Monday Medical: Lessons in living from the Blue Zones |

Monday Medical: Lessons in living from the Blue Zones

Susan Cunningham
For Steamboat Pilot & Today

Research on “Blue Zones,” or areas with high populations of people who live long lives, shows longevity isn’t just about what you eat — it’s about your entire lifestyle.

“Our diet is vitally important for our health, but diet alone is not going to ensure longevity,” said Dr. Brian Harrington, a family medicine physician in Steamboat Springs and a member of the medical staff at UCHealth Yampa Valley Medical Center. “Our activities, behaviors, attitudes, moods, stress, our environment — all of these things play into the physiology of our bodies.”

The concept of blue zones started when researchers found areas with high concentrations of centenarians and circled them on a map with a blue pen. Later, author Dan Buettner built on that work, identifying longevity hotspots — which he dubbed “blue zones” — around the world, such as Okinawa, Japan, and Sardinia, Italy, and pinpointing what they have in common.

Below, Harrington outlines several blue-zone practices that support longevity.

Connect with others

In blue zones, community is a priority. “You have a 100-year-old still having tea in the afternoon with neighbors,” said Harrington. “We have a lot of data that shows the benefit of social connectedness.”

For instance, studies show that the simple act of hugging someone can increase hormones, such as oxytocin, that impact happiness and well-being.

“Love really does change your biology,” Harrington said. “There is empirical evidence that correlates to this.”

Most any group can provide the benefits of community, including a family, a spiritual group, or a team at work. In blue zone communities, there is often interconnectedness among generations.

The right kind of social connectedness matters. Many blue zone communities don’t watch much — or any — television.

“It’s not always that the thing you do is bad for you — it’s that you’re not doing other things,” Harrington said. “If kids are on a screen, that means they’re not out riding bikes or playing with friends.”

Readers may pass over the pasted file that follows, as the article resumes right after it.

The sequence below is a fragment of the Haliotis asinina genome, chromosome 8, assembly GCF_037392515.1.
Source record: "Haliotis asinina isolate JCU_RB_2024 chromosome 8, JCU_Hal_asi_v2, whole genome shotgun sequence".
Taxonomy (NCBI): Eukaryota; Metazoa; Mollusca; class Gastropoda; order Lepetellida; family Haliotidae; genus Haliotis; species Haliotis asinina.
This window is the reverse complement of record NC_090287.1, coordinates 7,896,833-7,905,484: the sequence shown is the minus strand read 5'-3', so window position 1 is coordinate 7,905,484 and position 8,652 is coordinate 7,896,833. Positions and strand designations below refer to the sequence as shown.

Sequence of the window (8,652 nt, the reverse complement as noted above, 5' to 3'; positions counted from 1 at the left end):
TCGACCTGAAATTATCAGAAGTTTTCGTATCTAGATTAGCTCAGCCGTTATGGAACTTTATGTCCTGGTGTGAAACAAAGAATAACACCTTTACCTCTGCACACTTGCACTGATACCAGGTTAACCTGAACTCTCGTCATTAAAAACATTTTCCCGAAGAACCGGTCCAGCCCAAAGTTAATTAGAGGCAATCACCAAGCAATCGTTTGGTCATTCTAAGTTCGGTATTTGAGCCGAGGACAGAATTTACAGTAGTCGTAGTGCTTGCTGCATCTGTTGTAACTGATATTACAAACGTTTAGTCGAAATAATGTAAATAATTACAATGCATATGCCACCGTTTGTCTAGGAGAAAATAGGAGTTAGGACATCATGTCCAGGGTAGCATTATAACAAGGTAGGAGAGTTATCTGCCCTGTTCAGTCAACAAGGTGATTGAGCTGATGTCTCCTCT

Have a purpose

“These people do things that interest them, or that they find worthwhile,” Harrington said. “You need to wake up each morning with a purpose.”

Ideally, that purpose involves helping others. “When you’re helping other people, you’re actually helping yourself socially, biologically and spiritually,” Harrington said.

For instance, studies on resiliency show that people who are most likely to survive trauma often have a history themselves of helping other people.

Keep moving

People in blue zones stay active. Much of this movement is outdoors and is considered “mindless exercise” that is a part of daily life. For instance, people walk to work, spend time gardening or bike to the store.

“These people don’t stop moving. They’re 96 years old and they’re walking a mile a day,” Harrington said. “Research shows that regular physical activity is one of the best things you can do to prevent dementia.”

Embrace spirituality

For people in blue zones, a spiritual practice is an important part of life. That faith can give people a sense of purpose, foster gratitude, provide community and help people slow down through prayer, meditation or other mindfulness practices.

“There’s research that shows if you and I spend 15 minutes each morning in prayer or meditation, our blood pressure is lower,” Harrington said. “It affects your metabolism and physiology throughout the rest of day.”

The perfect recipe

“I tell patients in my clinic every day that I’ve looked throughout my career for a recipe for living long and well. To me, this is the best description of such a recipe,” Harrington said. “It includes diet, yes, but it also includes how you live. One of the things I love is that there are no pills or potions — no shortcuts. And, it correlates with other empirical evidence we have in medicine about how to be healthy.”

If making changes to support longevity feels overwhelming, Harrington recommends starting small.

“Pick some low-hanging fruit,” Harrington said. “Start off with one or two things you can actually change. It will add up over time. For any of these, if you’re not doing them and start doing them, you will reap benefits.”

Susan Cunningham writes for UCHealth Yampa Valley Medical Center. She can be reached at

Support Local Journalism

Support Local Journalism

Readers around Steamboat and Routt County make the Steamboat Pilot & Today’s work possible. Your financial contribution supports our efforts to deliver quality, locally relevant journalism.

Now more than ever, your support is critical to help us keep our community informed about the evolving coronavirus pandemic and the impact it is having locally. Every contribution, however large or small, will make a difference.

Each donation will be used exclusively for the development and creation of increased news coverage.